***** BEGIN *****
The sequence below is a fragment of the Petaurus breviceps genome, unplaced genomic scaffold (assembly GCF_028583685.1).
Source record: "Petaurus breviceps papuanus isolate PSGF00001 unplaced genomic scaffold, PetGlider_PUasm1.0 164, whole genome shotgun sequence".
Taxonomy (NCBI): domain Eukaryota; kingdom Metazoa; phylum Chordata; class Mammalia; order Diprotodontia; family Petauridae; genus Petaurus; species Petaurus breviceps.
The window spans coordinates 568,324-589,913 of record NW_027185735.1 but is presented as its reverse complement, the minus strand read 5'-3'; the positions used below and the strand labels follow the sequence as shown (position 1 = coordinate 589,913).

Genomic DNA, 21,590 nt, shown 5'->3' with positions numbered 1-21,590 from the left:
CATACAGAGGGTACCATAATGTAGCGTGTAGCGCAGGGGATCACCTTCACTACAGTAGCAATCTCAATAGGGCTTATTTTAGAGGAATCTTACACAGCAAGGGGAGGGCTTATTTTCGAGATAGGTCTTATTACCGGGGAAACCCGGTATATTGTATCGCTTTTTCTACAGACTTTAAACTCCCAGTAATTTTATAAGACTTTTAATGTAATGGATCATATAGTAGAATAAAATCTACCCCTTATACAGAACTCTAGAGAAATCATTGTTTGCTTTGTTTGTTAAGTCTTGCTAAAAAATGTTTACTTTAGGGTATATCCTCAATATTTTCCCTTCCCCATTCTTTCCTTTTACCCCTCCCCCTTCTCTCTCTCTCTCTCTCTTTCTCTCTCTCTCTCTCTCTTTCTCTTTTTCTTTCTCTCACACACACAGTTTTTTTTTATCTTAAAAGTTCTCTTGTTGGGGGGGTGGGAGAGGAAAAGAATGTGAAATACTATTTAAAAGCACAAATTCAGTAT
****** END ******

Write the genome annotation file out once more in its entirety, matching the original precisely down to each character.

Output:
The sequence below is a fragment of the Petaurus breviceps genome, unplaced genomic scaffold (assembly GCF_028583685.1).
Source record: "Petaurus breviceps papuanus isolate PSGF00001 unplaced genomic scaffold, PetGlider_PUasm1.0 164, whole genome shotgun sequence".
Taxonomy (NCBI): domain Eukaryota; kingdom Metazoa; phylum Chordata; class Mammalia; order Diprotodontia; family Petauridae; genus Petaurus; species Petaurus breviceps.
The window spans coordinates 568,324-589,913 of record NW_027185735.1 but is presented as its reverse complement, the minus strand read 5'-3'; the positions used below and the strand labels follow the sequence as shown (position 1 = coordinate 589,913).

Genomic DNA, 21,590 nt, shown 5'->3' with positions numbered 1-21,590 from the left:
CATACAGAGGGTACCATAATGTAGCGTGTAGCGCAGGGGATCACCTTCACTACAGTAGCAATCTCAATAGGGCTTATTTTAGAGGAATCTTACACAGCAAGGGGAGGGCTTATTTTCGAGATAGGTCTTATTACCGGGGAAACCCGGTATATTGTATCGCTTTTTCTACAGACTTTAAACTCCCAGTAATTTTATAAGACTTTTAATGTAATGGATCATATAGTAGAATAAAATCTACCCCTTATACAGAACTCTAGAGAAATCATTGTTTGCTTTGTTTGTTAAGTCTTGCTAAAAAATGTTTACTTTAGGGTATATCCTCAATATTTTCCCTTCCCCATTCTTTCCTTTTACCCCTCCCCCTTCTCTCTCTCTCTCTCTCTTTCTCTCTCTCTCTCTCTCTTTCTCTTTTTCTTTCTCTCACACACACAGTTTTTTTTTATCTTAAAAGTTCTCTTGTTGGGGGGGTGGGAGAGGAAAAGAATGTGAAATACTATTTAAAAGCACAAATTCAGTAT